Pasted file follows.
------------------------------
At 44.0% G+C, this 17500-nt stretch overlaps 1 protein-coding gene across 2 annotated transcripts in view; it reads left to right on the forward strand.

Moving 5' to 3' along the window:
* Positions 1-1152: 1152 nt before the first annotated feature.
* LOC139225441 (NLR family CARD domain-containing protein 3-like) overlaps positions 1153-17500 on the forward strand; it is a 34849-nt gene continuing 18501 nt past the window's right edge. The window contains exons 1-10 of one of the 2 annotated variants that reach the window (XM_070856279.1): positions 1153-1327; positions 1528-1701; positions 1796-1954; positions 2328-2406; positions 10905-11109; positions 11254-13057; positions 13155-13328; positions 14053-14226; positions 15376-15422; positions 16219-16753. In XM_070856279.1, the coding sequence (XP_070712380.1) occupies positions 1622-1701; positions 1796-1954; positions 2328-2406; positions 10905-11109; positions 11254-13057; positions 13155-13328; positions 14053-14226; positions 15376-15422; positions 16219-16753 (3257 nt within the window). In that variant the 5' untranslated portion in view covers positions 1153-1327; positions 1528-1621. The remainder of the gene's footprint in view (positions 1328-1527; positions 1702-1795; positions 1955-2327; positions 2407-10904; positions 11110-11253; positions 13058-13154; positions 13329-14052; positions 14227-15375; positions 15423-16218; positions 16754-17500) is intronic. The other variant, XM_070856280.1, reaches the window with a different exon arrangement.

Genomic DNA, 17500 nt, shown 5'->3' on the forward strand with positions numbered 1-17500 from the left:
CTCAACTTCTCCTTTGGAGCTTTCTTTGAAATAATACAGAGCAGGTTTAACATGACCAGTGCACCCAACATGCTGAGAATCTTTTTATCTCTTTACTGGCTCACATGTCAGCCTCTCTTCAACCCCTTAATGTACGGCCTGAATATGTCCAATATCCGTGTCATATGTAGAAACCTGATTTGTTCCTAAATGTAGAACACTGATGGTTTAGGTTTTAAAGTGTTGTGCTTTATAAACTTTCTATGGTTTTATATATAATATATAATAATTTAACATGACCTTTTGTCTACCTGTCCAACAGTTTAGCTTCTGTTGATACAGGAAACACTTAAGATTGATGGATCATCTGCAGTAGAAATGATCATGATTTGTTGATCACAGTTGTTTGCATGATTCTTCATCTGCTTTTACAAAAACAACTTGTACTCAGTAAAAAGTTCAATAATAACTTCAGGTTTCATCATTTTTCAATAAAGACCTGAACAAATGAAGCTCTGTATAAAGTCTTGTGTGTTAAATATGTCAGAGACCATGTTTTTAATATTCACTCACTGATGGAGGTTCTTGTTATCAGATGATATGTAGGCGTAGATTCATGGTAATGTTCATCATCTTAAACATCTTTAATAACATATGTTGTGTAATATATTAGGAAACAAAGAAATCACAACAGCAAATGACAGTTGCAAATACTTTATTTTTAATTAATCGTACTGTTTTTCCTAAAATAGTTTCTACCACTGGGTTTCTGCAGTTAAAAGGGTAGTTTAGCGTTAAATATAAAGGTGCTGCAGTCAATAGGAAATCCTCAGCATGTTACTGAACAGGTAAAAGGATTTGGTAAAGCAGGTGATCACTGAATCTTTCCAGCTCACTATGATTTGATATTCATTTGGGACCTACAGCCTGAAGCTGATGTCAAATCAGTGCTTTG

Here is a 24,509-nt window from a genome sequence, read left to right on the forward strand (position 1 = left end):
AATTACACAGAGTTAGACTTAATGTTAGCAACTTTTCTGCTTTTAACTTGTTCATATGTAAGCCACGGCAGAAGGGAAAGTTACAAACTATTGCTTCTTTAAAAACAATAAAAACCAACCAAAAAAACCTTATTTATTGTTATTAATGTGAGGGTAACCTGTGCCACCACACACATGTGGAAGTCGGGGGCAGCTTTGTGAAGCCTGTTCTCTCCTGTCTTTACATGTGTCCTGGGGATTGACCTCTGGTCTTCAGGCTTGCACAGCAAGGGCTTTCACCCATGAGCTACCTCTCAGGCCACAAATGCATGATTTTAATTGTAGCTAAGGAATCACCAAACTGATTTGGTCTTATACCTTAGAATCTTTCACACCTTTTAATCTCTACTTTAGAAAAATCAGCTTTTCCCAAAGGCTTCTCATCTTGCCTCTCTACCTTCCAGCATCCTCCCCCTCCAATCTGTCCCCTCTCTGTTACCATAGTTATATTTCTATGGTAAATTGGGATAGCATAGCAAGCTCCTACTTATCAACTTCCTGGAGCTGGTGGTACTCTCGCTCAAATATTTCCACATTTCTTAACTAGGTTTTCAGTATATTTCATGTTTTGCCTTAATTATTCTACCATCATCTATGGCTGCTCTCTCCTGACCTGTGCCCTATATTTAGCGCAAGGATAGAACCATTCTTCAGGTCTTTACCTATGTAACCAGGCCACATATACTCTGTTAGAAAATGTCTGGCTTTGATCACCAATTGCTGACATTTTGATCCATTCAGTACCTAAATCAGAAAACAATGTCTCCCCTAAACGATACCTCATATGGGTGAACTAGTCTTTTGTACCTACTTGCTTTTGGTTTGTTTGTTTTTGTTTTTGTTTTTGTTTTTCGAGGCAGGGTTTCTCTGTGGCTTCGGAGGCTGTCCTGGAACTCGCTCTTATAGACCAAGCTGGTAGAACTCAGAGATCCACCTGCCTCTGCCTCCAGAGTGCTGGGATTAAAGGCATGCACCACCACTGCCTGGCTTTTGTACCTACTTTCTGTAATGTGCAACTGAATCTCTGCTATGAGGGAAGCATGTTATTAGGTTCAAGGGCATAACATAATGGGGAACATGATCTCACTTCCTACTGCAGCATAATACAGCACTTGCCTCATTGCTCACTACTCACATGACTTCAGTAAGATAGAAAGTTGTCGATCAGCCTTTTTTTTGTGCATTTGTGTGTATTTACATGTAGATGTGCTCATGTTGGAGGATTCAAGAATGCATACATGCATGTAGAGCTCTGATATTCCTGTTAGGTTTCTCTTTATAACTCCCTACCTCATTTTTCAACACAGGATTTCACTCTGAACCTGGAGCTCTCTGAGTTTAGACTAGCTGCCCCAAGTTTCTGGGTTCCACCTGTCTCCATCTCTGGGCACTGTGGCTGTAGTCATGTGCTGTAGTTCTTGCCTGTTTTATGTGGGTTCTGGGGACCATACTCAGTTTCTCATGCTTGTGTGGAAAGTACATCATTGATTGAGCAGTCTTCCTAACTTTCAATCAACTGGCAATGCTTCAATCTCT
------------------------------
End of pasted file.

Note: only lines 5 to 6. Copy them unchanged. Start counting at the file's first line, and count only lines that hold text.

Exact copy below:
Genomic DNA, 17500 nt, shown 5'->3' on the forward strand with positions numbered 1-17500 from the left:
CTCAACTTCTCCTTTGGAGCTTTCTTTGAAATAATACAGAGCAGGTTTAACATGACCAGTGCACCCAACATGCTGAGAATCTTTTTATCTCTTTACTGGCTCACATGTCAGCCTCTCTTCAACCCCTTAATGTACGGCCTGAATATGTCCAATATCCGTGTCATATGTAGAAACCTGATTTGTTCCTAAATGTAGAACACTGATGGTTTAGGTTTTAAAGTGTTGTGCTTTATAAACTTTCTATGGTTTTATATATAATATATAATAATTTAACATGACCTTTTGTCTACCTGTCCAACAGTTTAGCTTCTGTTGATACAGGAAACACTTAAGATTGATGGATCATCTGCAGTAGAAATGATCATGATTTGTTGATCACAGTTGTTTGCATGATTCTTCATCTGCTTTTACAAAAACAACTTGTACTCAGTAAAAAGTTCAATAATAACTTCAGGTTTCATCATTTTTCAATAAAGACCTGAACAAATGAAGCTCTGTATAAAGTCTTGTGTGTTAAATATGTCAGAGACCATGTTTTTAATATTCACTCACTGATGGAGGTTCTTGTTATCAGATGATATGTAGGCGTAGATTCATGGTAATGTTCATCATCTTAAACATCTTTAATAACATATGTTGTGTAATATATTAGGAAACAAAGAAATCACAACAGCAAATGACAGTTGCAAATACTTTATTTTTAATTAATCGTACTGTTTTTCCTAAAATAGTTTCTACCACTGGGTTTCTGCAGTTAAAAGGGTAGTTTAGCGTTAAATATAAAGGTGCTGCAGTCAATAGGAAATCCTCAGCATGTTACTGAACAGGTAAAAGGATTTGGTAAAGCAGGTGATCACTGAATCTTTCCAGCTCACTATGATTTGATATTCATTTGGGACCTACAGCCTGAAGCTGATGTCAAATCAGTGCTTTG